From the very first story, there is a familiarity that draws the reader in, that reminds of something comforting. But Sotiropoulos layers on top of that security a sense of foreboding. There is an ambiguity to her scenes and to her characters so that we are left to question our own instincts. She infuses the narrative of each story with a controlled terror that makes characters relationship seem like they could snap at any moment. Yet, she never gives us that release or makes it that easy for the reader, that definitive. The beginnings, middles and ends are blurry and we are left to decide where the story began and ended. This is not to say that the stories in this collection are not definitive, they are. They present the moments in life that fall into the grey area, that at one point may look white and then years later, pitch black. This requires a very deliberate prose, a deep understanding of narrative tension and skilled working knowledge of human behavior. Even more impressive is that Karen Emmerich’s translation let’s all of Sortiropoulos’ style and depth showcase itself in a sparse fluidity. The best way to understand what Sortiropoulos has to offer is to read this excerpt from “Christmas with Leo,” which is an woman addressing her dog after she tells him a story, but somehow it feels as if she is addressing the reader:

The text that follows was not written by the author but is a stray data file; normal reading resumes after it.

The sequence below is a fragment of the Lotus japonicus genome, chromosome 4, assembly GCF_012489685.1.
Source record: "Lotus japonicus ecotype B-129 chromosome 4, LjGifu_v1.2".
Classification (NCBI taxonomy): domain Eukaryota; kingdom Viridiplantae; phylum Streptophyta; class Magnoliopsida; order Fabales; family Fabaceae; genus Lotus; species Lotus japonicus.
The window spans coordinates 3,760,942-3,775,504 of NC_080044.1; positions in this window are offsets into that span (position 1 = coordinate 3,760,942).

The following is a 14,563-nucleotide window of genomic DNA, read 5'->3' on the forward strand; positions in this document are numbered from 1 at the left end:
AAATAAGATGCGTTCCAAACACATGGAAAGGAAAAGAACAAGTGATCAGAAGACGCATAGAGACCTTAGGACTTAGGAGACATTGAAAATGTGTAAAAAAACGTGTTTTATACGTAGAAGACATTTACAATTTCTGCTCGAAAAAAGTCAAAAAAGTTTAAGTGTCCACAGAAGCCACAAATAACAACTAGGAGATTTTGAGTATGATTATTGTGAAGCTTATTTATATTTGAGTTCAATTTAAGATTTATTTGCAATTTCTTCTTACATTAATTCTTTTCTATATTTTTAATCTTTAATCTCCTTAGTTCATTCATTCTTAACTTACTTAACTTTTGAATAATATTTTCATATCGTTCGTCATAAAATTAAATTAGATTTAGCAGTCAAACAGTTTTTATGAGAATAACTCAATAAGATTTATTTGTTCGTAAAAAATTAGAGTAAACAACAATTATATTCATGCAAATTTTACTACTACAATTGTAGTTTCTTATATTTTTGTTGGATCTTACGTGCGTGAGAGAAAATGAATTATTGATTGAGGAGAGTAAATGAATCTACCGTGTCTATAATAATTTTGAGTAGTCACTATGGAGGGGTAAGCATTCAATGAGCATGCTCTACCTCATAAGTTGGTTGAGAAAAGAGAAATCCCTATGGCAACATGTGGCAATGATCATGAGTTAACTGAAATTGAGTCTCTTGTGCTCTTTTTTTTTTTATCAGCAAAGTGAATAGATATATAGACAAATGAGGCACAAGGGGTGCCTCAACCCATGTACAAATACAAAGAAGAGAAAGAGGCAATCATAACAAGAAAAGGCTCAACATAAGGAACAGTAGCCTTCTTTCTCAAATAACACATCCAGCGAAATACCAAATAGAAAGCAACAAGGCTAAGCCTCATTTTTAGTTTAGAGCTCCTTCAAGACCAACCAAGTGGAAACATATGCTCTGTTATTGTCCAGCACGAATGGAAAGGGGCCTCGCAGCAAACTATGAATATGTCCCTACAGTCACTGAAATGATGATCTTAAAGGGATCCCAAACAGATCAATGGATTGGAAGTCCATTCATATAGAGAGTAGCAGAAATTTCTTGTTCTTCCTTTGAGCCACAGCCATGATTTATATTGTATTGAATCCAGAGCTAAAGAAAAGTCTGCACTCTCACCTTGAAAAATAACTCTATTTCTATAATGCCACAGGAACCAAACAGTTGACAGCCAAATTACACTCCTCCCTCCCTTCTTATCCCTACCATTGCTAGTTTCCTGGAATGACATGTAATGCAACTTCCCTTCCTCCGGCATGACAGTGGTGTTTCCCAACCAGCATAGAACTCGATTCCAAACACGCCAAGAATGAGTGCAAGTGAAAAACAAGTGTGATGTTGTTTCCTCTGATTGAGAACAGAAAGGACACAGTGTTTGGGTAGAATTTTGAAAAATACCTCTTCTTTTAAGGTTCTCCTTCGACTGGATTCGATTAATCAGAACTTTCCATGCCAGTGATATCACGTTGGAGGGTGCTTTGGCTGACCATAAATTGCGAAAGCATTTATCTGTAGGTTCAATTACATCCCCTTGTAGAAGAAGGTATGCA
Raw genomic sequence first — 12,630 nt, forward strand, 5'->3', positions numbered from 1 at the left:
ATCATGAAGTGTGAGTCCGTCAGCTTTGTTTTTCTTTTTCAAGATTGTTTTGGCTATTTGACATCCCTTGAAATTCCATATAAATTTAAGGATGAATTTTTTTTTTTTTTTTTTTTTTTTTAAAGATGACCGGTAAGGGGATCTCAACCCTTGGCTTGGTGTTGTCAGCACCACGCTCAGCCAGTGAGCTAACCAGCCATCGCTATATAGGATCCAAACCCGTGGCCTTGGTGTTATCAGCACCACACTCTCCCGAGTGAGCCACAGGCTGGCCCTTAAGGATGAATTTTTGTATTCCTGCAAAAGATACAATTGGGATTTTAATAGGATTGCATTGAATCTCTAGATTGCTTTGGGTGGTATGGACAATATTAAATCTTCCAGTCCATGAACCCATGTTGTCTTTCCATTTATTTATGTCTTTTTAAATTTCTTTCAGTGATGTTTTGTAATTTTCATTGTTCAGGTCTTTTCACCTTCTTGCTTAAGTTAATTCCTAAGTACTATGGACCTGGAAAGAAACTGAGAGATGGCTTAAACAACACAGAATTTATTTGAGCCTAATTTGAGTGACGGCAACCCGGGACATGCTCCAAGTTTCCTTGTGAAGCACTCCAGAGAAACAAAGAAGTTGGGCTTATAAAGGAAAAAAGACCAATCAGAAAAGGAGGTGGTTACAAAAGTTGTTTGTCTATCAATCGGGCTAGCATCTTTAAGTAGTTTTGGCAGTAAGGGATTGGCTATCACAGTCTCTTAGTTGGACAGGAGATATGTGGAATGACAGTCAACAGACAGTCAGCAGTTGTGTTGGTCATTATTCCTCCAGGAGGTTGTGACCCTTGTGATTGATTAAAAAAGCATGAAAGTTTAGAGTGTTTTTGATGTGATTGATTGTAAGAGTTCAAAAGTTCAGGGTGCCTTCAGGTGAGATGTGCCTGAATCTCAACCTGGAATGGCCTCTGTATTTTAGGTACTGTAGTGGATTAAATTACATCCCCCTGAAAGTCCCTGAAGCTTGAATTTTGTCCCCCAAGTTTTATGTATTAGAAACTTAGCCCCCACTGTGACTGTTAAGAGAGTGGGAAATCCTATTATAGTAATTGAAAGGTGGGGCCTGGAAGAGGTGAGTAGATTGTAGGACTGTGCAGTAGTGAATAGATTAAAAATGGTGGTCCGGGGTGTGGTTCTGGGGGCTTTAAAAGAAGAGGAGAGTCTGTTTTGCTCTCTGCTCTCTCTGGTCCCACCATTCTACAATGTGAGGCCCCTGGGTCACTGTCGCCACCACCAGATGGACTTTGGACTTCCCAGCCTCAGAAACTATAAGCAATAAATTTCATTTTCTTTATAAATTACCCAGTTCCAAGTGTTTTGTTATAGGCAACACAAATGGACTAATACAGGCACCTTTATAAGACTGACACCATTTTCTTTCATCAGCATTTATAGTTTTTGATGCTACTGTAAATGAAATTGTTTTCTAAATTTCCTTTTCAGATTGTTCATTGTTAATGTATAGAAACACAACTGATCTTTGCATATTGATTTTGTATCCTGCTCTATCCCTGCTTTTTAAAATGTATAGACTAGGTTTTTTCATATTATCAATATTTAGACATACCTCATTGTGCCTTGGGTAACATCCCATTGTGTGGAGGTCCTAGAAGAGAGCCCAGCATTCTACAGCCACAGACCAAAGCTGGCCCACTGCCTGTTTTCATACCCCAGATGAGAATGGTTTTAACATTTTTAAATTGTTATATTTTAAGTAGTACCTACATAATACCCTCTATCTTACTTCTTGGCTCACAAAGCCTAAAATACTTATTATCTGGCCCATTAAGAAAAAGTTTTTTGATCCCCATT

He isn’t satisfied with the denouement. He wants something more, I know. A happy ending or some big drama. But there’s nothing I can do. That something doesn’t exist. And I don’t want to lie to him. For a while we eye one another, tense as a dog and cat. Then he lays his head on my shoulder and sighs deeply. We sit there side by side, motionless, watching the lights on the tree.
And that’s how we feel as we read engaging story after engaging story, we come to terms with what she gives us, with what life gives us. Big things happen, but it’s in the moments, hours, days, and years later that we parse it out emotionally. She lets us see those moments when we know something is about to happen and illuminates in them the fear of the inevitable. All of this is done with an agile poetic hand that turns away from the lyrical but hits head on the dense and minimal, as shown in the story “The Woman” where she describes a couple making love upstairs, “their headboard hitting the wall rhythmically, monotonously. Tock, tock. An epilectic’s morse.” Details like that rise out of the narrative with a subtle and thunderous boom and it’s difficult to escape the oppressive quality of these stories.